To illustrate the spatial variability of the ice thickness response to the different coupling methods, we plotted the ice thickness differences between NF and 2W (red dots, Fig. 11a), NF and PF (green dots, Fig. 11a) and PF and 2W (Fig. 11b) as a function of the ice sheet altitude. The NF–PF ice thickness differences are mostly positive, while the NF–2W (Fig. 11a) and PF–2W (Fig. 11b) differences yield both positive and negative values, while the NF–PF differences are positive, illustrating the stronger variability in the 2W experiment. For both the 2W and PF experiments, the regions at low to medium elevations are the most sensitive to the coupling approach with the stronger spatial variability of the ice thickness found for altitudes below 1000 m. For example, the NF–2W ice thickness difference ranges between 31.9 m (5th percentile) and −6.5 m (95th percentile), and between 27.8 m (5th percentile) and 0 m (95th percentile) for the NF–PF case. Overall, the ice thickness differences decrease with increasing altitudes (Fig. 11a) and increase with time (Fig. 11b).
4.4 Impact on GrIS contribution to sea-level rise and ice sheet mask
At the end of the simulation (i.e. after 150 model years), the GrIS contribution to sea-level rise (computed from the change in GRISLI ice volume), simulated in the 2W experiment, reaches 20.4 cm, against 18.5 and 19.9 cm in the NF and PF experiments, respectively (Table 1 and Fig. 12). Owing to the negligible model drift ( mm yr−1; see Sect. 2.2.2), these differences only result from the better representation of the GrIS–atmosphere feedbacks in 2W leading to increased runoff due to warmer temperatures (see Sect. 4.2). In 2100 (Table 1), the differences between the three experiments are smaller, with the NF and PF contributions being, respectively, 4.4 % and 0.4 % lower than the 2W contribution, against 9.3 % and 2.5 % in 2150. These results reflect several key aspects. First they show that the GrIS mass loss substantially accelerates from the second half of the 21st century onwards and that the effect of the different feedbacks, as simulated in 2W, is enhanced over time. Figure 12b displays the sea-level anomalies between 2000 and 2100 to better illustrate the divergence of the three experiments as soon as 2025–2030. Secondly they illustrate the effect of the feedbacks themselves. As an example, accounting for the parameterized feedbacks (PF) leads to an additional SLR contribution (w.r.t NF) of 4.2 % in 2100 (7.6 % in 2150). This is smaller than that reported in Calov et al. (2018), who also used the MAR model to force the hybrid SICOPOLIS3.3 including a representation of subglacial hydrology. However, our estimate is comparable with the 4.3 % additional contribution found by Edwards et al. (2014a) for 2100, who used ECHAM5 and HadCM3 to force MAR simulations under the SRES A1B scenario and five ISM projections, and within the range of uncertainties of the 8±5 % additional surface mass loss reported in Fettweis et al. (2013). As for Vizcaíno et al. (2015), they also conclude that the melt–elevation feedbacks, simulated with the ECHAM5.2-SICOPOLIS3.0 coupled model under the RCP8.5 scenario, contribute to 11 % to SMB changes and to 8 % to SLR. While the importance of the SMB–elevation feedback may be dependent on the model itself, the larger contribution found in Vizcaíno et al. (2015) compared to our own study could be explained by the coarser resolutions of ECHAM5.2 (∼3.75∘) and SICOPOLIS3.0 (for the GrIS, 10 km) with respect to MAR and GRISLI resolutions, implying for example that ablation areas or processes such as katabatic winds are less well represented. Our results also suggest that, at the centennial timescale, the SMB–elevation feedback is the most important since its parameterization in PF allows for the reduction of the mismatch between the 2W and NF GrIS SLR contributions by 73.7 % (91.4 %) in 2150 (2100), the remaining contributions being attributed to atmospheric feedbacks. However, to more accurately assess the relative importance of the elevation feedbacks, a more appropriate procedure would be to cut off the elevation feedbacks in the 2W experiment.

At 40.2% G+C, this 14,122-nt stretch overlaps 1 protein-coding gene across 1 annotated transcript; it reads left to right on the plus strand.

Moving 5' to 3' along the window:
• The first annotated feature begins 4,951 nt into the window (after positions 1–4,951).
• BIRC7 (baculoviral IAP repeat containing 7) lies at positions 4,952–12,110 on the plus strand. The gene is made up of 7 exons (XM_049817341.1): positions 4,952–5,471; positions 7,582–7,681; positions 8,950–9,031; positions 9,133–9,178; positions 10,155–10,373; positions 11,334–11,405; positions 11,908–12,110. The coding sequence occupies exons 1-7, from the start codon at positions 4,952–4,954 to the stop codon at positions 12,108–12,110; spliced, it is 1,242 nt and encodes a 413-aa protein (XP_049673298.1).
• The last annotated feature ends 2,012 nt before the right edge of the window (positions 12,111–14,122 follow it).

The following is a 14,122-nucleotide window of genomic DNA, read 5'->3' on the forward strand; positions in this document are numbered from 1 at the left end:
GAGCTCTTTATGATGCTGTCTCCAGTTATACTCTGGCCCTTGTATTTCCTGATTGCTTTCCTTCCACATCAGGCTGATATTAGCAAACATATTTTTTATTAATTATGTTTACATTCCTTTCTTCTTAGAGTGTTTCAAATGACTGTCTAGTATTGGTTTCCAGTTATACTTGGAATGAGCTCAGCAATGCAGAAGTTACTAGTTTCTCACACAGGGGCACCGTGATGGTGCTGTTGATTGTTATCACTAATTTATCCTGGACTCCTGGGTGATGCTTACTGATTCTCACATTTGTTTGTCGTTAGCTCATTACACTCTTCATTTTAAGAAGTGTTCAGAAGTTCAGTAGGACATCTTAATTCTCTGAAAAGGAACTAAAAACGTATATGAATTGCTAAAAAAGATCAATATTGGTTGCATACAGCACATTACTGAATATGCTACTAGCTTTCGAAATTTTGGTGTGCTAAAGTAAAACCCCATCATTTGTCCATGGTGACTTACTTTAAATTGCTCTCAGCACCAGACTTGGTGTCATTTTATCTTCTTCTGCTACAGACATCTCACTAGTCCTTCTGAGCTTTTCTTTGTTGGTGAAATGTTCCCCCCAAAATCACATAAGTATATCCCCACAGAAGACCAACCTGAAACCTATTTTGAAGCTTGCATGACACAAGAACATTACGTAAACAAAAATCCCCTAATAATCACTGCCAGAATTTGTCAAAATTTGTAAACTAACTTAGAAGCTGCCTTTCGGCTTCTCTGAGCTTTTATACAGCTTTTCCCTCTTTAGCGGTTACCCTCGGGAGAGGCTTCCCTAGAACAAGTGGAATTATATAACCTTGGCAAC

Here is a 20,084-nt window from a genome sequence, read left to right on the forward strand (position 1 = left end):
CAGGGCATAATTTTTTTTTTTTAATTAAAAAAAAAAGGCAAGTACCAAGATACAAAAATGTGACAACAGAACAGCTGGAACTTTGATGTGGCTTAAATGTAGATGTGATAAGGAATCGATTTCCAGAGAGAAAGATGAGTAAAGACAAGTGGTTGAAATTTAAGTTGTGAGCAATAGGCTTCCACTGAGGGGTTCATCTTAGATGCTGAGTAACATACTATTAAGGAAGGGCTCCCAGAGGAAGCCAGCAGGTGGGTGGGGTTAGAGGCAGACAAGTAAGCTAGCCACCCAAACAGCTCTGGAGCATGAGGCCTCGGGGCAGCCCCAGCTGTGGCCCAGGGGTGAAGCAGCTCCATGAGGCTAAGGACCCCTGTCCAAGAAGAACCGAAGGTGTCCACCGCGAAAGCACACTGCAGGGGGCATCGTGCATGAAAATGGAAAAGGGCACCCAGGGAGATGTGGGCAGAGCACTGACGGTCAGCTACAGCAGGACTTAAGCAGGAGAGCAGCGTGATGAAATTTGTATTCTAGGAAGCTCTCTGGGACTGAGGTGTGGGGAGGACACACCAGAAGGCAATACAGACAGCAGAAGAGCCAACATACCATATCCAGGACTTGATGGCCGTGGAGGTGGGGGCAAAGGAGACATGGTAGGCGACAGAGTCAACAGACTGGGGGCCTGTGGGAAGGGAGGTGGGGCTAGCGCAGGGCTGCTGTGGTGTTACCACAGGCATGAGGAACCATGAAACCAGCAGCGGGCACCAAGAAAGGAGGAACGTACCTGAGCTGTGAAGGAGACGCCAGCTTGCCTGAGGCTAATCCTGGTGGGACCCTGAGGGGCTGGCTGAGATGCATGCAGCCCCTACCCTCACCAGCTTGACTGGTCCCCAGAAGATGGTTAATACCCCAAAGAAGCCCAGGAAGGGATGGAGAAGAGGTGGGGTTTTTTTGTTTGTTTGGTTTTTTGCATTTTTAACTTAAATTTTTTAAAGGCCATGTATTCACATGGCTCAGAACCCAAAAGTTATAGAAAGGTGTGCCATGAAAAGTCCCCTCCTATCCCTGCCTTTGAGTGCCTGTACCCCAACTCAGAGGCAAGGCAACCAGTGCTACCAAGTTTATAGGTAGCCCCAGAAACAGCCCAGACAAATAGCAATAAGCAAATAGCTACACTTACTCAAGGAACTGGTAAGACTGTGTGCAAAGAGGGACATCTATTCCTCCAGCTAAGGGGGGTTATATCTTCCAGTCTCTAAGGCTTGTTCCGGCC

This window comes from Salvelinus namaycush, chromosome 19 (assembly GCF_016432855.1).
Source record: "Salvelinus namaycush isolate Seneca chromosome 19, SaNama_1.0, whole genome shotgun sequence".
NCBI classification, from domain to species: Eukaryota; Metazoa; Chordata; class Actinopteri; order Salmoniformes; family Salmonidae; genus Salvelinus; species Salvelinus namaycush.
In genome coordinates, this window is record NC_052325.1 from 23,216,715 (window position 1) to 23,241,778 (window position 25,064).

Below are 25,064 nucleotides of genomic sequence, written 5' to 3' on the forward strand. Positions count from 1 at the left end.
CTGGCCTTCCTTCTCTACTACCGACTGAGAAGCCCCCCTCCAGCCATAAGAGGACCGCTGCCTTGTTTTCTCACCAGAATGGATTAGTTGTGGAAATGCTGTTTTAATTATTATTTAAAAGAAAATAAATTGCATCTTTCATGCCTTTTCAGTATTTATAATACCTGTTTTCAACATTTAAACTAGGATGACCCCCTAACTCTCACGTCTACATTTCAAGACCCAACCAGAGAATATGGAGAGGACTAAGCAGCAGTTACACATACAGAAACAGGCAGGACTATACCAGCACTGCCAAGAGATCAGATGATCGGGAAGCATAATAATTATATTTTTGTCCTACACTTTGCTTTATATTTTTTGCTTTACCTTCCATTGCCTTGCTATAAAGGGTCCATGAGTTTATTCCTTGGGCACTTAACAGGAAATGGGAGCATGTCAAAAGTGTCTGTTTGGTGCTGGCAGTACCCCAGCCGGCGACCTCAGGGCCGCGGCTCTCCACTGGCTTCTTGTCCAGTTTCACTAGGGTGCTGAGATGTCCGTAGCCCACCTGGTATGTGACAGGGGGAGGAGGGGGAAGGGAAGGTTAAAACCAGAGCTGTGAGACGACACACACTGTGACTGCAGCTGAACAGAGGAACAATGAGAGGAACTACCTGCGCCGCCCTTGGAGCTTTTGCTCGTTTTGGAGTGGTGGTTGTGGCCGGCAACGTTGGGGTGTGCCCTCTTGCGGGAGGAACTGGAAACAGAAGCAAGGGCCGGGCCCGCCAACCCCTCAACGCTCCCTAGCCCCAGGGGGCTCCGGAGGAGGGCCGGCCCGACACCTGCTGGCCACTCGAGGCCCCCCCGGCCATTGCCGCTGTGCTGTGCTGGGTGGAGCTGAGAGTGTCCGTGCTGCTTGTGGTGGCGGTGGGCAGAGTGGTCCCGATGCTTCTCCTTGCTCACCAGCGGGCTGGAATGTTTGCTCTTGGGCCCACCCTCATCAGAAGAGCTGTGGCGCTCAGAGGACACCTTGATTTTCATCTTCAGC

Compared to the NF and the PF experiments for which the ice sheet mask is fixed to observations from 2000 to 2150, the 2W ice sheet extent is reduced by ∼2.8 % in 2150 as a result of increased ablation. As MAR sees the ice sheet retreating over time in 2W concomitantly with the increase in bare ground or tundra fractions (Fig. S5b), the albedo feedback takes place favouring further the ice melting, though counteracted by the katabatic wind anomalies (see Sect. 4.2). Although the ice sheet retreats, the extent of the ablation zone increases with time. This process is faster in 2W than in NF and PF. In 2150, the ablation zone is 14 % (11.7 %) larger in 2W than in NF (PF) causing 112 Gt yr−1 of extra ice ablation in 2W (w.r.t NF). As a consequence, the ELA is located further inland in 2W compared to NF with a maximum inland retreat of 120 km located in northeastern Greenland (Fig. 3).